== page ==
Tuesday, April 21, 2020

All the Birds in the Sky by Charlie Jane Anders

I'm a little on the fence with All the Birds in the Sky by Charlie Jane Anders. It's a sweet little book that I feel doesn't easily rest in an exact genre. It's contemporary fantasy but feels more like magic realism with a slight surreal twist. There's also a fair amount of gentle mockery aimed at the whole East Coast hipster vibe that may also see this book not ageing well.

For the most, I couldn't really immerse in the story; it felt like there was a degree of separation between me and the characters, so it came across like the author narrator was at the wheel telling me the story rather than me having my preferred deep point of view. This in itself is not a major sin, and some authors do it really well, like Neil Gaiman, for instance, but it didn't really work for me here. I kept getting jerked out of the story, and I felt as if the tone, although charming, lacked sincerity.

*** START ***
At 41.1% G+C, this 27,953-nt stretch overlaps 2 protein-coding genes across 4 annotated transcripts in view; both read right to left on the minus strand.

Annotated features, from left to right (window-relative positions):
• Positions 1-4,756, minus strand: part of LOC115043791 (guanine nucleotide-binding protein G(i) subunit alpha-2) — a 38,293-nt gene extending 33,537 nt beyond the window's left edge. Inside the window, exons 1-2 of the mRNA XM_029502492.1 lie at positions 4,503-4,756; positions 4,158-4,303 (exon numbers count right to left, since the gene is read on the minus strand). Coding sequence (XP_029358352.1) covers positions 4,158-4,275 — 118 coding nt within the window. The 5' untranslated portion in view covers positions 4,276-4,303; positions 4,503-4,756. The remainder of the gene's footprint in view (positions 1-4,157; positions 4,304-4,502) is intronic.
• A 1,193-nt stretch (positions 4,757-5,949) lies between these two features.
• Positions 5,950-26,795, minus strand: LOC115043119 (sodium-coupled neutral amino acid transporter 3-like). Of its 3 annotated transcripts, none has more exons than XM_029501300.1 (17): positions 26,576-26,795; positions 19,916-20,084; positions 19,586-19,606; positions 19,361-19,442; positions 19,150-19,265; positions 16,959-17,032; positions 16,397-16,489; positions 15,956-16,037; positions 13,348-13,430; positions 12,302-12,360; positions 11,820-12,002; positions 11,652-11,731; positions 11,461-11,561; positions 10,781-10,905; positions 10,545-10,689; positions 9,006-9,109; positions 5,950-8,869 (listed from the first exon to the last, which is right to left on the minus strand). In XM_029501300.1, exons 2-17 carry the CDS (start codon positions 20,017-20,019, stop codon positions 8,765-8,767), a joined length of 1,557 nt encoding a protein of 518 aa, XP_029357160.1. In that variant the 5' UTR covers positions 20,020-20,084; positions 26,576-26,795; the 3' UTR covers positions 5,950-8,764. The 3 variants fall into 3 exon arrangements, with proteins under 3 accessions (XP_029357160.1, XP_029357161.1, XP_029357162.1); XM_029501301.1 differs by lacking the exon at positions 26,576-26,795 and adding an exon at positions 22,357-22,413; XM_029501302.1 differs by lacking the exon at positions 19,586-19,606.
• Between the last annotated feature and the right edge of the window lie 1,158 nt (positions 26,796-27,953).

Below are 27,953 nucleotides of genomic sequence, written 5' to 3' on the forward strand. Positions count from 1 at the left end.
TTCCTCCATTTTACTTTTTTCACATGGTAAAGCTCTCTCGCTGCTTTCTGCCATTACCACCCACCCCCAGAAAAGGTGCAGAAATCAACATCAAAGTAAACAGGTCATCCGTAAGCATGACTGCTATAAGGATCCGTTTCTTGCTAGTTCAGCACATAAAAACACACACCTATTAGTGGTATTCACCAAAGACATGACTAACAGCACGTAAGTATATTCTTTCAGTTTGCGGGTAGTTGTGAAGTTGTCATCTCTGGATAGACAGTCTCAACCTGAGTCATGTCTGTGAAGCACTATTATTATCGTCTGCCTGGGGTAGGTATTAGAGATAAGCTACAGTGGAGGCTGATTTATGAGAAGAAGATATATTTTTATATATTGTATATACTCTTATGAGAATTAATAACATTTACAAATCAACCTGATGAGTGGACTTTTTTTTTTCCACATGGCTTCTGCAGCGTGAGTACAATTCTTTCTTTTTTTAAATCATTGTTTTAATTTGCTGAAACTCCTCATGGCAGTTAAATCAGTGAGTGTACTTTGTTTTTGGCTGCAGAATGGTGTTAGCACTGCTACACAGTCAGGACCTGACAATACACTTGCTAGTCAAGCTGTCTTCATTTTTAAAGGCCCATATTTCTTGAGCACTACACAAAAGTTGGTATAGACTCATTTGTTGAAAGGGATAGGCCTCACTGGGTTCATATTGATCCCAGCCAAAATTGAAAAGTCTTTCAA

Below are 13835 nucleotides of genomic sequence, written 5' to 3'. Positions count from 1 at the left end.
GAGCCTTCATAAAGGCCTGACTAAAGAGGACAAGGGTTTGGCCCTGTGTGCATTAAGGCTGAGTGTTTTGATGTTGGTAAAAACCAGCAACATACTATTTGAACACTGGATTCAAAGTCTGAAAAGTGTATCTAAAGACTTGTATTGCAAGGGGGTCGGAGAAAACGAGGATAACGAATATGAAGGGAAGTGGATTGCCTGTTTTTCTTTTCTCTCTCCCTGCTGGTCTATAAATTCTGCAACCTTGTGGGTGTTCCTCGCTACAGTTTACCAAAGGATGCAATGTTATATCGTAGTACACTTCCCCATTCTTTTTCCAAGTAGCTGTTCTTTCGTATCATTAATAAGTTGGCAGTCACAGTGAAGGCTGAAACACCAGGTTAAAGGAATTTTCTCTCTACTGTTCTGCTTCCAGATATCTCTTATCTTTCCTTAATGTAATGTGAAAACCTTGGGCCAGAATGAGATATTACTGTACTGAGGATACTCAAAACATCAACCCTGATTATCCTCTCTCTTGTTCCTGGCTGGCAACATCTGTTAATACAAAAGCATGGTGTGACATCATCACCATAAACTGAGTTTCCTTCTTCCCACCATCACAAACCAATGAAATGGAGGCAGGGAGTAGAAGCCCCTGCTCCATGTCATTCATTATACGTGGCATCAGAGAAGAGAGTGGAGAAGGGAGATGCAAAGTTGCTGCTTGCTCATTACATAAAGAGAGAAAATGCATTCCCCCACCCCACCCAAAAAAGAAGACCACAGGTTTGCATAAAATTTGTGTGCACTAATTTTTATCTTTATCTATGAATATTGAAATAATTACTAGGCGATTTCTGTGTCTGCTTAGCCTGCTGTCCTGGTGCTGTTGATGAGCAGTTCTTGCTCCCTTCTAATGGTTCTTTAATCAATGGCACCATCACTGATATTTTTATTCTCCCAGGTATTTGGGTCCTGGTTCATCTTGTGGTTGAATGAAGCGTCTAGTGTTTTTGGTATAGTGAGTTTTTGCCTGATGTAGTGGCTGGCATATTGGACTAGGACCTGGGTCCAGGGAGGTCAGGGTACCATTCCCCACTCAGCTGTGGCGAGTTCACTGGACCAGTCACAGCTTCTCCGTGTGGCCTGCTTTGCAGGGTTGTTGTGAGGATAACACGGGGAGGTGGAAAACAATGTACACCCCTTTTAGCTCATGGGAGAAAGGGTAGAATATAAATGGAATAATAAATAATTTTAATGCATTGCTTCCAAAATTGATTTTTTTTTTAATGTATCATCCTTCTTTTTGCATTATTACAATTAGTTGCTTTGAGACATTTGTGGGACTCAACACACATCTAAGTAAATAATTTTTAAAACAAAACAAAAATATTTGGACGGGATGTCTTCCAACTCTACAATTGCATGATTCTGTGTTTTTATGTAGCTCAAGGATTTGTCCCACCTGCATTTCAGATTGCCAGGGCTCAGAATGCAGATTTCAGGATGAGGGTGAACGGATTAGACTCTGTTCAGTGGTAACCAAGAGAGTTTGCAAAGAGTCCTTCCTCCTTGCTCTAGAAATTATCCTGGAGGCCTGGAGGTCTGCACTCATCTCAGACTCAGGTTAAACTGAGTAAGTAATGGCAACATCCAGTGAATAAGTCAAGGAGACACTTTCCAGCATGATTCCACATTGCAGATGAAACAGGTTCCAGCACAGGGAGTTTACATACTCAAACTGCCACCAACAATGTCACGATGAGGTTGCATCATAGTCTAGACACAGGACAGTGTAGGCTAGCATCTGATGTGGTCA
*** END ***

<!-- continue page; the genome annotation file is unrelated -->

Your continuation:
The heart of this story centres around the age-old trope of magic vs. science, with two main characters who are polar opposites of each other, and you can see from a mile away that they're going to get romantically entangled no matter how much they have a prickly friendship as children. The novel follows them from awkward childhood to equally awkward adulthood, as they each become masters of their particular professions: Laurence is some sort of hotshot computer whizz while Patricia is a witch.

Anders' writing has a lot of whimsy, and some of the imagery is quite lovely, but in the end what salted it for me was the fact that I felt that distance from the meat and bones of the story. I also felt that there was a lot of build-up to the cataclysmic conclusion, which then sort of fizzled out near the end. I don't know if it was a case of the author being unsure of where they were headed or if they were rushed to finish. I also didn't feel strongly about either Patricia or Laurence – perhaps I liked Patricia more than I did Laurence, but the lack of immersion in either's point of view didn't help. All in all, I wasn't sold, even if I generally found this an enjoyable ride that I'll appreciate discussing with others who've also read the book.

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